Some Quick Thoughts on TCAF 2016

I’m back from the Toronto Comic Arts Festival. I got into Toronto on Friday and left early morning on Sunday.

This is becoming something close to an annual pilgrimage. I’m pretty enamored with TCAF as an idea, and Toronto, as gigantic metropolitan areas go, could be a lot lot worse. I ate and drank very well over the course of the 3 days.

It’s not a perfect show, by any means, but it certainly is one of the most important North American shows and well within the top 5 of all comics shows of the year.

This is the first time I stayed off site – if you can stomach the sharing economy, it’s running at full speed in Toronto. As a single traveller, the AirBnB/Uber/Public Transit system was convenient and saved me a lot of money. Being away from the Marriott was a challenge and made travel decisions much more intentional, which wasn’t something I considered when I was booking rooms.

The Space:

The show as a whole was bigger this year, in terms of actual physical space. Exhibitors expanded upwards more fully into the third floor. There was a D&Q space on that floor in 2015, but this year it was a lot more intentionally built out. In comparison to previous years, the ground floor felt a little less cramped, the second floor had more used floor space, and the wowee zonk area wasn’t crammed into a hotbox.  

There were some off-site tables at another space?? I don’t know how that panned out, I never went over there. TCAF is getting to a size now where a 2 hour circuit isn’t going to show you everything you can see. I had to intentionally search for projects I knew I wanted to get in on, and in one instance wandered in the Appel Salon for 15 minutes looking for @screentonetv to get a copy of Shed & Frontlawn Zine (Style & Fashion #4).

The ground floor felt much busier despite having wider aisles. This is the first time I remember having to wait in line to use the spiral stairs.

The People:

Friday night was a great time. I had drinks with the Yeti Press crew and spent time with a great group of creators, editors, and publishers hashing out the problems with and needs of effective comics criticism. It was nice to hear creators talk shop about current projects and their hopes for the coming year.

I got to meet Shawn Starr and @goodcomicsbykim, two art comics critics whose work I admire. It was nice to talk shop about critical practice, if only for a few minutes.

The big thing? was the Black Pus show Saturday night, which I didn’t go to because of a headache. My loss, I’m sure.

I’m constantly overwhelmed by the kindness and generosity of the people I meet at independent comics shows. TCAF is not an exception. There’s a collected pointing, a communal shifted heart, as everyone comes together to celebrate creation, comics, art, and artists. That emotional tone is a part of the comfort of TCAF, and why I keep coming back.

Gushing aside, I missed people I wanted to see. I saw a few people only once when I had hoped to spend some more significant time with them this weekend. That’s on me, mostly, for not going out Saturday night and for leaving early Sunday. The bigness of this whole thing surpassed my ability to coordinate and meet up.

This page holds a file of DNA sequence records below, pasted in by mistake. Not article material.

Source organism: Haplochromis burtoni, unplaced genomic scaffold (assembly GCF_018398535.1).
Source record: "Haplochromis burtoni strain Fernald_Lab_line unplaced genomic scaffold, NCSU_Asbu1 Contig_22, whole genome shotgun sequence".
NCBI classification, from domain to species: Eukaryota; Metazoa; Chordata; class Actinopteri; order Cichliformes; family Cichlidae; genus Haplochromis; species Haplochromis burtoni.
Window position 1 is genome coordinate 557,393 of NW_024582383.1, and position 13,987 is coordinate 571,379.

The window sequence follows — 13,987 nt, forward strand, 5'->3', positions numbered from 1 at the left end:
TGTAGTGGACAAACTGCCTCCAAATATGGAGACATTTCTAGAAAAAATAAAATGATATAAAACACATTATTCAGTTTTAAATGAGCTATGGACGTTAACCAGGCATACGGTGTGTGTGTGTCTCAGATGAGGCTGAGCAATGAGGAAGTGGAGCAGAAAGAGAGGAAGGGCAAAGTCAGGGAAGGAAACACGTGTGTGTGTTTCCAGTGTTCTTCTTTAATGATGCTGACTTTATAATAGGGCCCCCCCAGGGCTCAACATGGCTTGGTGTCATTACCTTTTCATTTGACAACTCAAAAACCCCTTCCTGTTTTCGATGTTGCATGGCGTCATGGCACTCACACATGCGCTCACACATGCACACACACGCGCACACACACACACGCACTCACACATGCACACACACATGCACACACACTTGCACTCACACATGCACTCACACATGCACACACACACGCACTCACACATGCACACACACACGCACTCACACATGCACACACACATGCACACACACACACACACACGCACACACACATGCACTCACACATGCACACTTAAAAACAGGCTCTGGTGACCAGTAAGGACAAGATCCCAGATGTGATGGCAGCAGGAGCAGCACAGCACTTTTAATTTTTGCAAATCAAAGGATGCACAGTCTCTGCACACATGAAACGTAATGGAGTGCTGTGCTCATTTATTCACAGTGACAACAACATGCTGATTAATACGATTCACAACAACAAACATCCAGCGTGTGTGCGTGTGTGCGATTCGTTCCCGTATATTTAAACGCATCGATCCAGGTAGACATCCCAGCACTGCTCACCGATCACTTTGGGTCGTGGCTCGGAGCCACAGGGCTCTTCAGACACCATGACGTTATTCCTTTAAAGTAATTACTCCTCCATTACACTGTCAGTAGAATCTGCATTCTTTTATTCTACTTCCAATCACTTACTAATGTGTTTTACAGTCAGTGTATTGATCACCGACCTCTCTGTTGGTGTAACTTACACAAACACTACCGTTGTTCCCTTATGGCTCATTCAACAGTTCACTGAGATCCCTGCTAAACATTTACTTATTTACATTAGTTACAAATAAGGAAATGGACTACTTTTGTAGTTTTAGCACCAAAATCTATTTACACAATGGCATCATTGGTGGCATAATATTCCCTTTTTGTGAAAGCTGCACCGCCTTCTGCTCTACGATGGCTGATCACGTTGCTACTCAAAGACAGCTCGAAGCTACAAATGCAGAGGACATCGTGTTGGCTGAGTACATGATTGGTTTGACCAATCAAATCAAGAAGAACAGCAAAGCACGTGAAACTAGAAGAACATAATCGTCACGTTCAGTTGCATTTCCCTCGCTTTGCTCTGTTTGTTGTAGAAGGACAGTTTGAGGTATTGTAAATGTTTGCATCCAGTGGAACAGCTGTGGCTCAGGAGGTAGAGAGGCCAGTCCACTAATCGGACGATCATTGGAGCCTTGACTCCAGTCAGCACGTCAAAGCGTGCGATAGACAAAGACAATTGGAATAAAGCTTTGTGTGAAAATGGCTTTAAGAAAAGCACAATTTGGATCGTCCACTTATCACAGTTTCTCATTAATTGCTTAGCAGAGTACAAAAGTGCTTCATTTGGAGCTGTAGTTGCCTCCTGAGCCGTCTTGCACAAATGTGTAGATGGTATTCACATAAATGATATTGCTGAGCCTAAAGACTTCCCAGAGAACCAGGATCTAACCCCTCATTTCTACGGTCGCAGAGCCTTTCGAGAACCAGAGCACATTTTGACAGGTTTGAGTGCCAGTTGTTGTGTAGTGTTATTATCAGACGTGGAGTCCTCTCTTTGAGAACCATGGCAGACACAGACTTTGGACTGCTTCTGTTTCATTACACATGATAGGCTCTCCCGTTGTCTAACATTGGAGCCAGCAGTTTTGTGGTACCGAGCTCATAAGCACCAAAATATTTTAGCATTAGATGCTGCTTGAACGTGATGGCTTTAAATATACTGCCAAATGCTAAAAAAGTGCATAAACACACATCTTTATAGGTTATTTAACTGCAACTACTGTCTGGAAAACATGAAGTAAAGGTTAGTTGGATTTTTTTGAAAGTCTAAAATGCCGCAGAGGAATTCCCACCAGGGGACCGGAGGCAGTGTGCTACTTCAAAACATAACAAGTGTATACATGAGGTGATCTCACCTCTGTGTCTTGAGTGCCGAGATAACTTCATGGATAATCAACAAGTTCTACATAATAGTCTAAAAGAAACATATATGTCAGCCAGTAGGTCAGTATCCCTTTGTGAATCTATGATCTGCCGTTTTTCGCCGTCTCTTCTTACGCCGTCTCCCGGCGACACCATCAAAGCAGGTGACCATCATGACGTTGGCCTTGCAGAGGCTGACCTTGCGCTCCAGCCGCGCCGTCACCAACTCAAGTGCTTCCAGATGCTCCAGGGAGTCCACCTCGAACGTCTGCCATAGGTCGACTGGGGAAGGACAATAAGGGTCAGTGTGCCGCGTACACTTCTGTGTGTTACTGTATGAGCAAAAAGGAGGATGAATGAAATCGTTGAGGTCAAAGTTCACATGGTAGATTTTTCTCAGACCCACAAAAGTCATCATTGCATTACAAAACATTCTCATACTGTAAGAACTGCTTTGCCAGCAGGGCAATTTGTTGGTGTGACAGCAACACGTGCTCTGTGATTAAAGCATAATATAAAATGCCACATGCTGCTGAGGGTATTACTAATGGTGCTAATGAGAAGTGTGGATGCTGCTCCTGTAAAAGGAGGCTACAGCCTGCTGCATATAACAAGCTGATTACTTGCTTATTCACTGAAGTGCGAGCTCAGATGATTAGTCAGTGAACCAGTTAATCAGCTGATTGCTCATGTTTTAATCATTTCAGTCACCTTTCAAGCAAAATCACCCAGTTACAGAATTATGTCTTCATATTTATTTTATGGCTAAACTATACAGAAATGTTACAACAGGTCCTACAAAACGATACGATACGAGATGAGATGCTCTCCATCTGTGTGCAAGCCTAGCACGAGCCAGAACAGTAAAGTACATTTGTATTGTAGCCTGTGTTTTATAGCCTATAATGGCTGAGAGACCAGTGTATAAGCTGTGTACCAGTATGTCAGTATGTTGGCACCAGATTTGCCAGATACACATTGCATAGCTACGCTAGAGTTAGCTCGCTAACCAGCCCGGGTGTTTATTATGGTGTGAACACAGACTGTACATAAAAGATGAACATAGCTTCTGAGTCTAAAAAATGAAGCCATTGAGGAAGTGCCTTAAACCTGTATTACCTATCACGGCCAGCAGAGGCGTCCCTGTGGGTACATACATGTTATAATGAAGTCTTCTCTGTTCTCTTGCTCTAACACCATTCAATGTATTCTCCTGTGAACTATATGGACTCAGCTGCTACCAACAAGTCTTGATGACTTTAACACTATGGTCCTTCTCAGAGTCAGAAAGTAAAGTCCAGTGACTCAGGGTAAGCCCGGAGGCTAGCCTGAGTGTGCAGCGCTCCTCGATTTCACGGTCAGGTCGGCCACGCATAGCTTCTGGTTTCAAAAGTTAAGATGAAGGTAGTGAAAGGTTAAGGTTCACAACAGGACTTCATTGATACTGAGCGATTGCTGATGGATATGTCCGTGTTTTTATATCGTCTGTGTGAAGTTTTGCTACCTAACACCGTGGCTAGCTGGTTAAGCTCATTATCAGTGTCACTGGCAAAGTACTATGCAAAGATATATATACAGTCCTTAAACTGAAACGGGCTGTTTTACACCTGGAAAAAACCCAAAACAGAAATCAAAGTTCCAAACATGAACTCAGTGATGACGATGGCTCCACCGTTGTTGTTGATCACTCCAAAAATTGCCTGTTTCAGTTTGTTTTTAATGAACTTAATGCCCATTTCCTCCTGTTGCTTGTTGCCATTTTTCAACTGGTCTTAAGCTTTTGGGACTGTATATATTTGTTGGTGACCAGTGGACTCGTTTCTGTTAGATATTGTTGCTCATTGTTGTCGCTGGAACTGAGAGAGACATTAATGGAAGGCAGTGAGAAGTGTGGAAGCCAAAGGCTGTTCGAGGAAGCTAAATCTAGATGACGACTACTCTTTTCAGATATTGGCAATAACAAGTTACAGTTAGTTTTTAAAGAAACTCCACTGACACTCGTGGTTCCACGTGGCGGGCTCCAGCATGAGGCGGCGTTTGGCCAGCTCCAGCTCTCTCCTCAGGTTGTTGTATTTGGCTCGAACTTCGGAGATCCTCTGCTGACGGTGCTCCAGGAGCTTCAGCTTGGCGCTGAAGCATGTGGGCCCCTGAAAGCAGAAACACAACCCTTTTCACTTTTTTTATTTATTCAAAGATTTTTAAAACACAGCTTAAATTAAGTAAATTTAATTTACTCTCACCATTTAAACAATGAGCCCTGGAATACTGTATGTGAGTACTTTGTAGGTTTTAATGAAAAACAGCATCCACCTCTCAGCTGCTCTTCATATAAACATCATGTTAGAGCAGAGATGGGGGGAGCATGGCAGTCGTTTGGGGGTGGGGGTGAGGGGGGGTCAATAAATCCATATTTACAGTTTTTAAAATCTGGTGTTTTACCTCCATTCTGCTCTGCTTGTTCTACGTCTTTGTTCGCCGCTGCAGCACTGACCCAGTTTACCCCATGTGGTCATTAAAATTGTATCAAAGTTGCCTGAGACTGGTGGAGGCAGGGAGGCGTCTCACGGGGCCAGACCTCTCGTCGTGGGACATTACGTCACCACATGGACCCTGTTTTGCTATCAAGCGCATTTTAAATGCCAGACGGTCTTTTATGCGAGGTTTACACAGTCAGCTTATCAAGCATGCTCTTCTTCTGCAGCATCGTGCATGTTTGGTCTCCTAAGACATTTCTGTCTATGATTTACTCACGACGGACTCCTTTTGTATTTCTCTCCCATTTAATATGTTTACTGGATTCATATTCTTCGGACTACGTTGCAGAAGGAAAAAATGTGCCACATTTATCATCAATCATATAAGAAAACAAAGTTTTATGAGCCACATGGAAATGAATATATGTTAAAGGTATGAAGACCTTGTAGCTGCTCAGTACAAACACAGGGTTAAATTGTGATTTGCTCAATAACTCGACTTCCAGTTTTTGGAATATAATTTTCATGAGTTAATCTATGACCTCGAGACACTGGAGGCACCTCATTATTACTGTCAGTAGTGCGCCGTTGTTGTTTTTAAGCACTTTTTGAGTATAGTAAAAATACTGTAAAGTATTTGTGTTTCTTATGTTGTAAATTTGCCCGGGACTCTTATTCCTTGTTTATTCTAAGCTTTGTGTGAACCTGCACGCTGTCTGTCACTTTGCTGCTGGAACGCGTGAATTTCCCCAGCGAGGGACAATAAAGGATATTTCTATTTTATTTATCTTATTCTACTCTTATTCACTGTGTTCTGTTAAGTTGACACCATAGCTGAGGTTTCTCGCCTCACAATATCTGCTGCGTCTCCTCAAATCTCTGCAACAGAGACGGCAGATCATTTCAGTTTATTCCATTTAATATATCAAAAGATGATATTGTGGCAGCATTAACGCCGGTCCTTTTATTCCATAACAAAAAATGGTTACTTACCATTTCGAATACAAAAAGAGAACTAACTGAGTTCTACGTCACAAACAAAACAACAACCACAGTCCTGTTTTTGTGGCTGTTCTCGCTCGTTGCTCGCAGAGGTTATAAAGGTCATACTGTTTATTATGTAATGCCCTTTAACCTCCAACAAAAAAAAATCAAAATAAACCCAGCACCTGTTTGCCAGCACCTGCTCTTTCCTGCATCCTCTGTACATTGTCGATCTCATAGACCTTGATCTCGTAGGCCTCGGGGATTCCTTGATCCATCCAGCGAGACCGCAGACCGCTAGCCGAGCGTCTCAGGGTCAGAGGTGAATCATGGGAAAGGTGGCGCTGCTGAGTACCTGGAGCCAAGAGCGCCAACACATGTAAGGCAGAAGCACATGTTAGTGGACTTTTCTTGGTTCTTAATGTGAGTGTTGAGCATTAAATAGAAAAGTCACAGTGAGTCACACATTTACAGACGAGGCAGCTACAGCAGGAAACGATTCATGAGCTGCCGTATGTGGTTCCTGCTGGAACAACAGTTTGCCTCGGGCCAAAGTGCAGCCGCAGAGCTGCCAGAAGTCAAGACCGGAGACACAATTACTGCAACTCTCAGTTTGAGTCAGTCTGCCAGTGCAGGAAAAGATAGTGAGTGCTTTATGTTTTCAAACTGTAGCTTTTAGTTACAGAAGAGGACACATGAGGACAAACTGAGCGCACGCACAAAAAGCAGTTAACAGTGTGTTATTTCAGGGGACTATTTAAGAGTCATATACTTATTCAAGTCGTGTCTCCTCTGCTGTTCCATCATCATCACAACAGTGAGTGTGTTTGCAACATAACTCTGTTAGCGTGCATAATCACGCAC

The Panels:

I also felt like the show’s programming was very similar to 2015′s programming. Some standout panels, including the Rokudenashiko spotlight, were amazing. Most seemed vaguely interesting at best.

I think there’s something to be said for having a larger total pool of panel members to draw from. I’m interested in seeing a larger array of voices, and maybe that means only having people participate in one panel unless they’re doing a professional service (i.e. translating). 

The Comics:

I told multiple people that TCAF is like a battery recharge for me, and it’s still true. I found and bought some great art this weekend. I feel good about comics right now. I’m excited to get back to writing more frequently.

The spotlight of the show is certainly on @koyamapress; Annie’s publishing house may be having its best year yet, and it looks like things are going to get better into the Fall. I’m excited to read every book in the Koyama Spring line, which hasn’t been the case for me with any publisher… ever. 

The first book I read from the show is Alabaster Pizzo & Kaeleigh Forsyth’s Hellbound, which is a @retrofitcomics book. I’m happy that their Kickstarter went through, especially with this as the outcome.

Rotopol Press had a table and were selling copies of some of their books. Sadly they didn’t have translation sheets for the book I wanted to buy, Sandro by Alice Socal. This book is really lovely looking. At the time, I couldn’t justify the expense, but now I’m regretting not getting a copy.

I also pushed off getting a physical copy of @tilliewalden newest book so that I could have her sign it, and then ended up missing her an additional 3 times and never actually bought the book. *sigh*

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Overall I had a good time, and wish I could have stayed longer. I likely would have gotten a few more minis and not as many “books” had I given myself the time. I had a better time last year, but narrowly and well within the margin of error caused by nostalgia. This year was weird because of my own personal schedule which demanded I be back home Sunday afternoon. Hopefully next year I can devote 4 days to the show.

If you went to TCAF 2016 I’d love to hear about your trip – what books surprised you? What do you wish you could have gotten but missed? 


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